What you need to know
- Microsoft will remove 2,642 trees to clear the way for a new data center in San Antonio, Texas.
- Local politicians and members of the community expressed concern regarding the upcoming data center.
- Microsoft was granted an exception to San Antonio's Tree Preservation Ordinance in a City Council vote.
Microsoft will build a large data center on a 33-acre plot on the far west side of San Antonio. To clear the way for that facility, Microsoft will cut down 2,642 trees. Removing that number of trees requires an exception to the city's Tree Preservation Ordinance, which governs how many trees a developer can remove from a site.
An 8-3 City Council vote on Thursday, January 28, 2022, reaffirmed an earlier 6-1 vote that took place in December 2021 (via San Antonio Report).
After Microsoft cuts down over 2,600 trees to make way for the data center, it will plant 833 trees around it. Even with that number of replacement trees, Microsoft still surpasses the normal guidance for chopping trees down. The Tree Preservation Ordinance requires that 20% of heritage trees be kept on site. Microsoft's plans would leave under 4.5% of heritage trees.
Microsoft will pay $1.47 million to San Antonio's tree mitigation fund to offset the effects of its development.
Chopping down trees is normal for construction, but the plans have drawn criticism from local politicians and residents.
"This is pretty dramatic for that piece of land," said Clayton Perry, Councilman from San Antonio's District 10. "What really sticks to me is [that it] does not meet the intent and spirit of the ordinance." Despite concerns, Petty voted in favor of the exception.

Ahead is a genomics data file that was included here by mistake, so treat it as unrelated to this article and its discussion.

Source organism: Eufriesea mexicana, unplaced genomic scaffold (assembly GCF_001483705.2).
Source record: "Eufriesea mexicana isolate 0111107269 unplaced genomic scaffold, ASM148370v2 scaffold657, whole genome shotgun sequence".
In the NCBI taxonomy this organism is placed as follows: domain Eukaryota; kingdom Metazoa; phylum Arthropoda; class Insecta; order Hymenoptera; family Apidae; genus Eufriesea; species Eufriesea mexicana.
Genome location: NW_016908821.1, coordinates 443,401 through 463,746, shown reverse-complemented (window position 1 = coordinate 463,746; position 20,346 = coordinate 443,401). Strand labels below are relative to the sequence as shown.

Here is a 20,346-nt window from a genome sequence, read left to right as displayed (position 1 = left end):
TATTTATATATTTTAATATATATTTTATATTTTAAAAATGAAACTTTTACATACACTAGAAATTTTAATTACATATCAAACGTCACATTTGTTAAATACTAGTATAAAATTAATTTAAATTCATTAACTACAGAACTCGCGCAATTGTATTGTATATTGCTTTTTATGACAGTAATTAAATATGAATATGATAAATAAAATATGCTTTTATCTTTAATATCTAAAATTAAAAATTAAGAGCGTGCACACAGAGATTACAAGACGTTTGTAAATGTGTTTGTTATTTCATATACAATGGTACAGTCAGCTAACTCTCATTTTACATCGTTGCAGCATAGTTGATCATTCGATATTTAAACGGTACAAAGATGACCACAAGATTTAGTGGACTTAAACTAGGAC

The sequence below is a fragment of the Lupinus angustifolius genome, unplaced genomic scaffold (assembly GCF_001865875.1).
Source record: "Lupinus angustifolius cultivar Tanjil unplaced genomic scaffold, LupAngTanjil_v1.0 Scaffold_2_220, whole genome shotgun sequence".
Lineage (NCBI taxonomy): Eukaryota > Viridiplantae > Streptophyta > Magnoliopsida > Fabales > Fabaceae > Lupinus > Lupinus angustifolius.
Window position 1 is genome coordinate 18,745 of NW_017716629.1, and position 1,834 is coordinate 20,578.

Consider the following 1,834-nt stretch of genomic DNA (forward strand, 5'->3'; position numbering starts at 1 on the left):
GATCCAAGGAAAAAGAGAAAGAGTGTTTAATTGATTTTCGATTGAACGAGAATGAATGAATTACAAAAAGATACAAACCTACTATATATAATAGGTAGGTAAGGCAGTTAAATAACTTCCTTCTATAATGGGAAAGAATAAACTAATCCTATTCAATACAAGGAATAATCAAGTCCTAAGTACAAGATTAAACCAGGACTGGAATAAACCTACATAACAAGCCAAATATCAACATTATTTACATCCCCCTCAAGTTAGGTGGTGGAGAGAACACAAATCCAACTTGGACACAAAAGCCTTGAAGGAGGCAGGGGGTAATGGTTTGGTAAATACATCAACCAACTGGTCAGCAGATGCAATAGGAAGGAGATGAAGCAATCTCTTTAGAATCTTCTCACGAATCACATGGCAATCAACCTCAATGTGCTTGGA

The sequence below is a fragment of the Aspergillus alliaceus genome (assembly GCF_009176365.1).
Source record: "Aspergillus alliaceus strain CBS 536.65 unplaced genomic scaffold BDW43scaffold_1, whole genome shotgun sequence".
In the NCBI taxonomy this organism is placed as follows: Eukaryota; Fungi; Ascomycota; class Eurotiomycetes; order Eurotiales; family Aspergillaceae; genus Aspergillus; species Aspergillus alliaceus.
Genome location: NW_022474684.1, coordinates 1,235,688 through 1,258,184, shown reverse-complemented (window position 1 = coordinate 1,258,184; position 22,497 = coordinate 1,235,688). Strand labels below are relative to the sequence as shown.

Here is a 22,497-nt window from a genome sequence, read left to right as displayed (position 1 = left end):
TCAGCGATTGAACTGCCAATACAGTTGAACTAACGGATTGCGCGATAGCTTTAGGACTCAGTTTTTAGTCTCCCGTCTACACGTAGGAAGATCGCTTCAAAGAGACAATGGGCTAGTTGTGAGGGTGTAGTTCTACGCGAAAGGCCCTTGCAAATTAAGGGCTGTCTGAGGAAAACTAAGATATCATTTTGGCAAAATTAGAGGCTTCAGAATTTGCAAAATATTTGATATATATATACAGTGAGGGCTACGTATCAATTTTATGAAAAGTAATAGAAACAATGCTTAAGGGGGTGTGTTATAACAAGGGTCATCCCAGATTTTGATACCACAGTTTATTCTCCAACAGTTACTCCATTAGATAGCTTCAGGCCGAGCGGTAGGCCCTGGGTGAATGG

Melissa Cabello, the Councilwoman from San Antonio's District 6, discussed the long-term impact of the data center. "In the end, this is not a trees-versus-business-interest story," said Cabello. "In seven to 10 years, we will all have moved on from this issue. But the good people of Stonegate Hill will still be there. I want to be clear: The people who know best about their neighborhood needs are the people living in that neighborhood."
Local HOA members also discussed the move. "Since my retirement, I have worked very long and hard with the board of directors of Stonegate Hill to ensure … that we keep our country-feel in the neighborhood, " said HOA secretary Joan Lopez.
Ana Sandoval, who opposed the variance, expressed environmental concerns for the proposal. "Having trees to absorb that carbon is really urgent. If I had some assurance that the … carbon reduction ability of the trees can be replaced in the short term, I think I would feel differently about this," said Sandoval. "But I don't have those assurances right now."